While Christmas and Hanukkah celebrations seem to engulf the United States and Europe in December, there are celebrations in other parts of the world as well.
In India, Christmas is a public holiday retained from British colonial days but it is a fairly insignificant holiday compared to other vibrant Indian festivals. Christians make up only 2.3% of India’s 1.24 billion people. Most Christians in India attend church services and decorate their houses with nativity scenes. It is also traditional to distribute sweets to your neighbors. In the South of India, villagers decorate their houses with lamps as they do for Diwali.
On the mainland, the 25th is not a public holiday; however, it is a holiday in Hong Kong and Macau, which were former British and Portuguese colonies. Christians and non-Christians enjoy spectacular Christmas trees and lights in those cities.
Christmas day is not a public holiday in Japan though you might never guess that by the holiday music in all the malls and the spectacular decorations in the stores. Christmas imagery conjures up romance like a second Valentine’s Day for couples. The 23rd of December is a public holiday for the Emperor’s birthday and New Year’s Day is a very important celebration in Japan.
Christmas is in the middle of the summer holidays in Australia and many city families will be at the beach or camping. Malls are covered in decorations and packed with Christmas shoppers. Melbourne prides itself on having the biggest ‘Carol by Candlelight’ event in the world with hundreds of thousands picnicking by candlelight while local celebrities sing carols. Boxing Day on the 26th of December is a public holiday in many places and people leave their family and head to the water. Sydney has some spectacular boat races on the 26th including the beginning of the Sydney to Hobart yacht race. On the 27th department stores re-open for the biggest sales of the year.
The largest religion in Fiji is Christianity and the 25th is a public holiday. Two weeks before Christmas Day, people start gathering in community houses to sing carols. In Fiji, the women perform the traditional Meke fan dance and the men perform a spear dance known as Make wes. Fijians spend Christmas Eve at midnight mass and then the children wait for Santa. On Christmas Eve and Christmas Day Fijians cook their favorite foods in a ‘lovo’ (an oven full of hot stones outside their homes) and visit their family to share meals.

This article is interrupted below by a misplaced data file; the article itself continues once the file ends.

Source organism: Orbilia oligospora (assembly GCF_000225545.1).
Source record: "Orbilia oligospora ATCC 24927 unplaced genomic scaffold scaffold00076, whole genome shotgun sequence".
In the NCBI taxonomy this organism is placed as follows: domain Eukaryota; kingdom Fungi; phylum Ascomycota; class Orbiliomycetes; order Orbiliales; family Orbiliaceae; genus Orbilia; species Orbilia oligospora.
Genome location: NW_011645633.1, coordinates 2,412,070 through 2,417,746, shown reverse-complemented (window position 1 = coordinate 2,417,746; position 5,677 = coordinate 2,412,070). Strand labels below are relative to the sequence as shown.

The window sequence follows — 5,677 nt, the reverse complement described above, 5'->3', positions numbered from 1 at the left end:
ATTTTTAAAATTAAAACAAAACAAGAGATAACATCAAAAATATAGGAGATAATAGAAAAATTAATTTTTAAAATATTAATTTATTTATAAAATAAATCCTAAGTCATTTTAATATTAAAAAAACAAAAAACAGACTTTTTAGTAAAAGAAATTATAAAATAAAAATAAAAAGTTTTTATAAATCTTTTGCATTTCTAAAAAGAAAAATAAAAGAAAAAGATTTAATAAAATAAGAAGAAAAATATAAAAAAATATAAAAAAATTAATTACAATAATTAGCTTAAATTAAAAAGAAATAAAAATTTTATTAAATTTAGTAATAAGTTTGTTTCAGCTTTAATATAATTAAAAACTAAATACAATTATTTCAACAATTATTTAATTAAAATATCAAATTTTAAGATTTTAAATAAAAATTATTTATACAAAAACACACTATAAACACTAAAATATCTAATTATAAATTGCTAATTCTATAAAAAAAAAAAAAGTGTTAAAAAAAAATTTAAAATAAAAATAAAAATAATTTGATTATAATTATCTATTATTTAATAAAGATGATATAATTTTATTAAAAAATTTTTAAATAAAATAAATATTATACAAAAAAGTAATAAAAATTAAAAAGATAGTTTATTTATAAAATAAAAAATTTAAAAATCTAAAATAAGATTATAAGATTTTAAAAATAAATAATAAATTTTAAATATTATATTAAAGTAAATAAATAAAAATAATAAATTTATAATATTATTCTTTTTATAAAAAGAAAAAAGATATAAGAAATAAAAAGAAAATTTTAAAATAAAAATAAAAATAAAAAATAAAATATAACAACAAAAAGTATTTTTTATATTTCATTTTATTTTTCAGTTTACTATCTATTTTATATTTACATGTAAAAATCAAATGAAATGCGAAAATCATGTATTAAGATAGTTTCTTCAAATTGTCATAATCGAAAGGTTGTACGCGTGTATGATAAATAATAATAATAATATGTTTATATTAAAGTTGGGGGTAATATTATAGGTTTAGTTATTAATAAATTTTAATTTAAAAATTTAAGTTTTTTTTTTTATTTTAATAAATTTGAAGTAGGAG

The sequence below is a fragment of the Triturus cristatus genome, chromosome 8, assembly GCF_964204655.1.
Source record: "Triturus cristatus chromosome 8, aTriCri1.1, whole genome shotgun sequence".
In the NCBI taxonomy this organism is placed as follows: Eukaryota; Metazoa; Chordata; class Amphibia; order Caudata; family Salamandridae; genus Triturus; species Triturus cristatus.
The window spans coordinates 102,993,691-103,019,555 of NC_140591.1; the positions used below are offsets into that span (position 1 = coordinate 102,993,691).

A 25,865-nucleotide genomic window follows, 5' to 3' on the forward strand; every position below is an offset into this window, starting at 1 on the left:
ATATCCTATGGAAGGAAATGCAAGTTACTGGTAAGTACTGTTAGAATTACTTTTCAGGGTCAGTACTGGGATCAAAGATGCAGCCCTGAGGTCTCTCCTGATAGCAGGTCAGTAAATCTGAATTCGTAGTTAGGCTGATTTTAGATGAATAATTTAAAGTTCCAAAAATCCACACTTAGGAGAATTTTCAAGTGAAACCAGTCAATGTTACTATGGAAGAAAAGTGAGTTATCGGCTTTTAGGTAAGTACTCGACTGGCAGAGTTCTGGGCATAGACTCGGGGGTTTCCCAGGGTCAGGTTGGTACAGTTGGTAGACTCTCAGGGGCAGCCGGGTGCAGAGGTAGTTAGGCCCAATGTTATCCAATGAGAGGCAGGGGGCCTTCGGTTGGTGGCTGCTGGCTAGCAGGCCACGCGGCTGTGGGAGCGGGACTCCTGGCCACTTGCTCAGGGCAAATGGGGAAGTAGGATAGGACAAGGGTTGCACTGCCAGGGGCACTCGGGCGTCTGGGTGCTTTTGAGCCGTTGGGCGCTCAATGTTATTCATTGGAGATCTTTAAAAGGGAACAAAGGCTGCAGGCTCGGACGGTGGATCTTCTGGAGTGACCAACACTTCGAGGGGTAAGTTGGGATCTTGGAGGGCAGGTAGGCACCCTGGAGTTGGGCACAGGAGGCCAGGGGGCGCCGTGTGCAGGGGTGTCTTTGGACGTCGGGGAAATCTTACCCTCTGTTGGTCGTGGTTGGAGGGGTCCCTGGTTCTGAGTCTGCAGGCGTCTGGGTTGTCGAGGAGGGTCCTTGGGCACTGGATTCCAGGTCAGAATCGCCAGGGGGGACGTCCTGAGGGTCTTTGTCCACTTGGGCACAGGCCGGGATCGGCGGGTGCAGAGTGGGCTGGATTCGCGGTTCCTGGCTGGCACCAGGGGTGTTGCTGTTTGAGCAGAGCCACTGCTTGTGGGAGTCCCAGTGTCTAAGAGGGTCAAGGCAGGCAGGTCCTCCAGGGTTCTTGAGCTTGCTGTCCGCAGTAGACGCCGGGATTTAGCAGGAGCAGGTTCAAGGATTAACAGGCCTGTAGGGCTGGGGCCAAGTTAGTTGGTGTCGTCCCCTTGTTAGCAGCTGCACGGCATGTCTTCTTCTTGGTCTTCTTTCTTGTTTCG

Christmas is celebrated across the continent by the large Christian population, and the 25th and 26th, Boxing Day, are both public holidays in most countries. In Egypt, Coptic Christians celebrate Christmas on January 7th . While Father Christmas, as they call Santa Claus, visits with small gifts, the focus of the holiday is more on the religious significance, and in every country you can find live Nativity scenes, Christmas carols being sung, and joyous processions after mass. Even though throughout most of Africa you won’t find snow, you can find everything from palm trees decorated with lights to fake snow decorating doorways and shop windows. The Christmas meal is an important aspect of the holiday, with various food traditions carried throughout the years, such as a braai (barbecue), a traditional British meal with roast beef, yorkshire pudding and mince pies, and roasted or barbecued goat.
Wherever you’re celebrating, we say to you: Happy Christmas, krist Yesu Ko Shuva Janma Utsav Ko Upalaxhma Hardik Shuva, Kia orana e kia manuia rava i teia Kiritime, Sheng Tan Kuai Loh, Sing dan fiy loc, Shub Christu Jayanti, Merii Kurisumasu, Boas Festas, Sing dan fiy loc, Geseende Kersfees, Joyeux Noel, La ora i te Noera, Bikpela hamamas blong dispela Krismas, Noheli Nziza, Ewadee Pe-e Mai, Krismas Njema Na Heri Za Mwaka Mpya, Chuc mung Giang Sinh, Geseënde Kersfees, Merry Christmas!